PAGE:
My thoughts are a bit scattered, as they have been lately, but I'll try to rein them in so they'll make some sense. As I sit at home with my first cold in seven months, I realize this is an opportune time for regrouping; for taking stock of what I've accomplished so far, and for looking ahead to what I'm trying to create with my writing.
While I feel really good about what I've written and how I'm helping people, I'm having a hard time believing that it's not just a fluke.
I'm delighted, yet surprised with each new comment on my blog. When parents of other crystal children approach me asking for my advice, I think, "Who? Me? Really?" I know it can't be a coincidence that everywhere I go I'm meeting other mothers who tell me, seemingly out of the blue, that their children seem highly sensitive. When I tentatively tell them about my blog, wondering if they'll think I'm nuts, they thank me without blinking an eye, and come back later to tell me how much it helped them. It can't be coincidence that, of those students I taught 15 years ago, the ones who are resurfacing and connecting with me right now happen to be Indigos, and … that more Indigos in that age group are finding my blog and in it, some common ground. (Hi Liz!)
It can't be coincidence. The evidence is piling up to tell me it's not just a fluke. Yet, still … I doubt myself. And so, my posts have slowed to a trickle, my book-writing has dried up, and though there is a mountain of material building up in my head, it seems I can't find the next starting place to get the flow moving again.
I know I'm butting up against another wall of self-imposed limitation, and therefore, this is a crucial time for me to explore what it is that's holding me back. I know what it is. It's fear of success. While this would appear to be a ridiculous fear – after all, who wouldn't want to be successful? - I suspect it's quite common. Any change is difficult. The transition from one place to another, one job to another or one way of being to another are all uncomfortable, even if the new place, job or way of being are far superior to the current situation.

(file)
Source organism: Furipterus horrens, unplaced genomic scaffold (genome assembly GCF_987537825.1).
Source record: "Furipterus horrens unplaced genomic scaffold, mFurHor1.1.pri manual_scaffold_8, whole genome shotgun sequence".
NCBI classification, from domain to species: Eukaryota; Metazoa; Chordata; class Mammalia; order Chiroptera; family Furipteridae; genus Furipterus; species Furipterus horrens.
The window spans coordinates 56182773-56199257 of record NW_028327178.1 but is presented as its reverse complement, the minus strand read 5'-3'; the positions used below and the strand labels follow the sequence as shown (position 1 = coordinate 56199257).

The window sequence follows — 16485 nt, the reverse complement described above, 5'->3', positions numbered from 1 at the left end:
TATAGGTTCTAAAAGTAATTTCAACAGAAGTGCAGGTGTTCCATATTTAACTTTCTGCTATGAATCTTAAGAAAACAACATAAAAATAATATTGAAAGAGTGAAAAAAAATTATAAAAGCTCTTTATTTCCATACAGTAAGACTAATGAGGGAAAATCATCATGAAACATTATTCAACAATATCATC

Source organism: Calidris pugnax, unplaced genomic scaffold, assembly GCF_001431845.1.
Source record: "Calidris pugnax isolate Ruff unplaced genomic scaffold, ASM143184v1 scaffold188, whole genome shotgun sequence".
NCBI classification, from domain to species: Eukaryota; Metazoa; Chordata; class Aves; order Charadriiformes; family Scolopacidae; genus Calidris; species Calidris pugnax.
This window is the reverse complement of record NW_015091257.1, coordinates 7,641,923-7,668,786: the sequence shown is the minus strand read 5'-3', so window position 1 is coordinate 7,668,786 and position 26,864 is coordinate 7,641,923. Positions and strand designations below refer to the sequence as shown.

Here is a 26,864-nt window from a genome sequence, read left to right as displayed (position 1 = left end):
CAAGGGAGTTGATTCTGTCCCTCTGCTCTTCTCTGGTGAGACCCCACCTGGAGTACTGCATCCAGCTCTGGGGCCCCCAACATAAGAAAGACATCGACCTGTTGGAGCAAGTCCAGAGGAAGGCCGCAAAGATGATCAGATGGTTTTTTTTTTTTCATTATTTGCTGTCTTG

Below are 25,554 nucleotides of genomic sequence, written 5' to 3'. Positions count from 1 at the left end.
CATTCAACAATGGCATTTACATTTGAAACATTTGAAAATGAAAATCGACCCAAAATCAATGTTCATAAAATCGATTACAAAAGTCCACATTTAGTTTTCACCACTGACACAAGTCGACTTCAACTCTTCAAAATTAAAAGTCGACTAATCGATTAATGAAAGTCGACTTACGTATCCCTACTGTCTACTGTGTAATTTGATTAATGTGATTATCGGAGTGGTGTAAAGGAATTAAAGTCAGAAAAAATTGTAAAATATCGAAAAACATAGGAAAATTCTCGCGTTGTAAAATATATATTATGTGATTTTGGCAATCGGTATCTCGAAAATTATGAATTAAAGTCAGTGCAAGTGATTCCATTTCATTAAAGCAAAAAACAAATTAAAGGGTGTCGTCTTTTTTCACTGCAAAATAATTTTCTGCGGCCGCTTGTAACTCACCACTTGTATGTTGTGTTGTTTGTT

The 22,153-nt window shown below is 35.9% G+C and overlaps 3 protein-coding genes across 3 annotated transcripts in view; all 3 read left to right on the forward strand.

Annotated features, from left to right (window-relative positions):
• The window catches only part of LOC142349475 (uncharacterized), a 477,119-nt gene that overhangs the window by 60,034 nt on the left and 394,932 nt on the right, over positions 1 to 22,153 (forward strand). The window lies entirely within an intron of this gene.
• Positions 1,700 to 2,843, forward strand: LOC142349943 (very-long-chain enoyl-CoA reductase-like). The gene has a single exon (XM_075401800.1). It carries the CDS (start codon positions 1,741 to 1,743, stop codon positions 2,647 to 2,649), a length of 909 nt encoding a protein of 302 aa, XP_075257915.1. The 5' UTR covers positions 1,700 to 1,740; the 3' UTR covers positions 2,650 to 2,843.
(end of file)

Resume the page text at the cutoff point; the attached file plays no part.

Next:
We have our default settings all dialed in, and no matter how limiting they are, it's easier to stay on default than to figure out how to reprogram the whole shebang. There's no down-time spent learning a new system. There's no worry about losing programs or data (or friends, careers, what have you) in the change-over process. It's easier to just keep on using our obsolete Word Perfect program … until it doesn't work anymore.
Staying with the analogy, we can choose to change when it feels like an upgrade would do us good or make life better. Or we can wait until everything breaks down around us and we have no choice but to update our program. For me, I'd rather make the switch when everything is still in relatively good working order – like now.
My outdated default program is to wish big and play small, and so I enthusiastically chase my own tail, exhaust myself, and go nowhere. Now that I'm beginning to see my own potential of playing a bit bigger, helping more people, and reaching larger audiences, I don't know what to do with it. That tail is tempting. It's what I do. What will it take for me to let go of the tail and just keep running forward?